Fit for the job - how the drivers are training for faster 2017 cars


With wider tyres and more downforce, F1 cars are expected to be not only much faster in 2017, but also much tougher to drive from a physical standpoint. For the drivers that can only mean one thing - lots more training! And the best way to keep track of their progress? Via their social media channels of course!

Daniel Ricciardo

Simulations suggest that cars could be as much as 40km/h quicker through high-speed corners this year, and that means an increase in cornering G-forces - potentially to over 5G in some cases. Consequently, drivers will need to have a little more strength than before, and that means carrying more muscle. "Last year and the past few years you’d do training to keep your weight down, a lot of long endurance but not high intensity to put muscle on,” says Red Bull’s Daniel Ricciardo. “Now we can push harder in training, afford to put on muscle and things like this. It'll be challenging but a bit more rewarding."

Max Verstappen

Not to be outdone by his team mate, Max Verstappen has posted plenty of shots of himself at the gym - in this case using a barbell. Training programmes tend to be at their most intense during pre-season, with drivers looking to build a good fitness platform. During the season, when the drivers’ schedules are much busier, exercise regimes are generally more about maintaining fitness levels.

Lance Stroll

Williams rookie Lance Stroll has been preparing for his debut season of F1 in the British Virgin Islands. The straps you can see the 18-year-old Canadian using are TRX suspension straps. Suspension training is a great way of exercising several different muscle groups at once, including the core. F1 drivers rely on incredible core strength to maintain stability in the car in the face of huge G-forces and bumps.

Nico Hulkenberg

In a few months' time, Nico Hulkenberg will be racing for Renault in Monaco, but right now the Principality - or more specifically the hills around it - provides the perfect environment for endurance training. They may be seated during a Grand Prix, but cardiovascular fitness is extremely important to drivers as their heart rates can run to around 80 percent of their maximum for up to two hours in a race situation.

Kevin Magnussen

Surrounded by like-minded individuals, new Haas recruit Kevin Magnussen works on some core strength exercises ahead of the new season. Note the way the Dane is holding the weight like a steering wheel.

Daniil Kvyat

This picture, posted by Toro Rosso's Daniil Kvyat, gives an indication of just how hard drivers are pushing themselves in the off-season - but the Russian wouldn't have it any other way. "I'd rather be training than partying, as the end result is I get to drive an F1 car!" he says. "So it's always a pleasure to work towards good results. When you know you have done your preparation work as well as possible, then you can approach everything in a calm state of mind."

Valtteri Bottas

New Mercedes recruit Valtteri Bottas provided his Instagram followers with a glimpse of his training regime, which includes plenty of exercises to strengthen the core, arms, chest and shoulders. F1 cars have power-assisted steering, but a huge amount of strength endurance is still required in the upper body in order to ensure effective control over a Grand Prix distance.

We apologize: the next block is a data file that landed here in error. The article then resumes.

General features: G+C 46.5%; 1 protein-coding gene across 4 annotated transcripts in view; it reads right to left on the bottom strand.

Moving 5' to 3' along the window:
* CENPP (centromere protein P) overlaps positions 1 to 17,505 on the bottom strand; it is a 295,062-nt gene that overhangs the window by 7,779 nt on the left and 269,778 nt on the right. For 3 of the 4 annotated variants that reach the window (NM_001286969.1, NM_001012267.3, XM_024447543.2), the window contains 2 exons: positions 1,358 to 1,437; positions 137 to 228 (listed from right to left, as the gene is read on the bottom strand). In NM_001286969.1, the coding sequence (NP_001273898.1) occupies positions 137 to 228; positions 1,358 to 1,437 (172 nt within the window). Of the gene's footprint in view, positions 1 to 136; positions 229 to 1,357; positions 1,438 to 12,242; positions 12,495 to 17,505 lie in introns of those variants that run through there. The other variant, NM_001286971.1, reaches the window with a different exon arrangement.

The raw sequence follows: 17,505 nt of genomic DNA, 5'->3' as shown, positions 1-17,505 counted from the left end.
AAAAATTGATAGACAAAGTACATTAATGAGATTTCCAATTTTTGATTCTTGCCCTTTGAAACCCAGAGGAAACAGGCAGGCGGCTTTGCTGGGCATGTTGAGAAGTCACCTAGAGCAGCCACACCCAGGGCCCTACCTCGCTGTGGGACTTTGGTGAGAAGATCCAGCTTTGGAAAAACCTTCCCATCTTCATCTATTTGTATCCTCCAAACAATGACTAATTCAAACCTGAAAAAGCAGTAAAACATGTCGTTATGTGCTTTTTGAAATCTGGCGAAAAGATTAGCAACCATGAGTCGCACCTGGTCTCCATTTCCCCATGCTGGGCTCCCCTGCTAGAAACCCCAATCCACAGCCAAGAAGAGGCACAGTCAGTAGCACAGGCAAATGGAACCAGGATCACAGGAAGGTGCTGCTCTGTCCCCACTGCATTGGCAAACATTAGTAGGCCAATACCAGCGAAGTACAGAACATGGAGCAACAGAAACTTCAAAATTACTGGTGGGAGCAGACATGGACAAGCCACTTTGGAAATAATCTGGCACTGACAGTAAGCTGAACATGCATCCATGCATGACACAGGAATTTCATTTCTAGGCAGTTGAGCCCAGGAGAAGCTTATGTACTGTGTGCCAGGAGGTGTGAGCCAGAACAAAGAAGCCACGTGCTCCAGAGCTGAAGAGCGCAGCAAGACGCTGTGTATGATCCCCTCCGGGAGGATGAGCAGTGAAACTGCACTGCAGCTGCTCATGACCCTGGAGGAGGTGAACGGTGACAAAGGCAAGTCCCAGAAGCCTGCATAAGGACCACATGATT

Esteban Ocon

Force India's Esteban Ocon has gone to extremes to improve his fitness ahead of the new season, snowshoeing in freezing conditions. This activity, which has been used by several drivers over the years, not only provides a great workout, it also helps improve balance and agility - not to mention toughness!

Romain Grosjean

Ocon isn't the only Frenchman who's been spending time on the white stuff this off-season - Haas's Romain Grosjean has also been up in the mountains, only with cross-country skis and not snowshoes strapped to his feet. Lewis Hamilton is another driver to have incorporated the demanding winter sport into his training regime.

Marcus Ericsson

The G-forces a driver experiences negotiating a bend or under braking can make the head and helmet weigh upwards of five times as much as normal, and the neck must support both. How to prepare? Well one option is to weight train with a special supportive brace, as Sauber’s Marcus Ericsson is doing in this video. This particular neck extension exercise will help ensure the Swede can cope with braking forces, which try to pull your head forward, whereas lateral neck exercises are good preparation for cornering forces.

Stoffel Vandoorne

Like Nico Hulkenberg, McLaren's Stoffel Vandoorne has spent part of his pre-season running against a backdrop of spectacular scenery. Running is one of the most popular activities amongst drivers when it comes to cardiovascular training because aside from raising overall fitness, it also improves leg (and in particular calf) strength, which is particularly useful when you consider that the drivers have to apply several thousand kilograms of braking force in every Grand Prix.

Lewis Hamilton

And finally, ask any personal trainer and they'll tell you that training shouldn't be all sweat, toil and hard work: it should be fun too - and it certainly looks like Mercedes' Lewis Hamilton is having fun here!



Coming Up

Coming Up


BEYOND THE GRID: Paul Monaghan on the secrets of Verstappen’s speed and what the future holds for Red Bull after Newey’s departure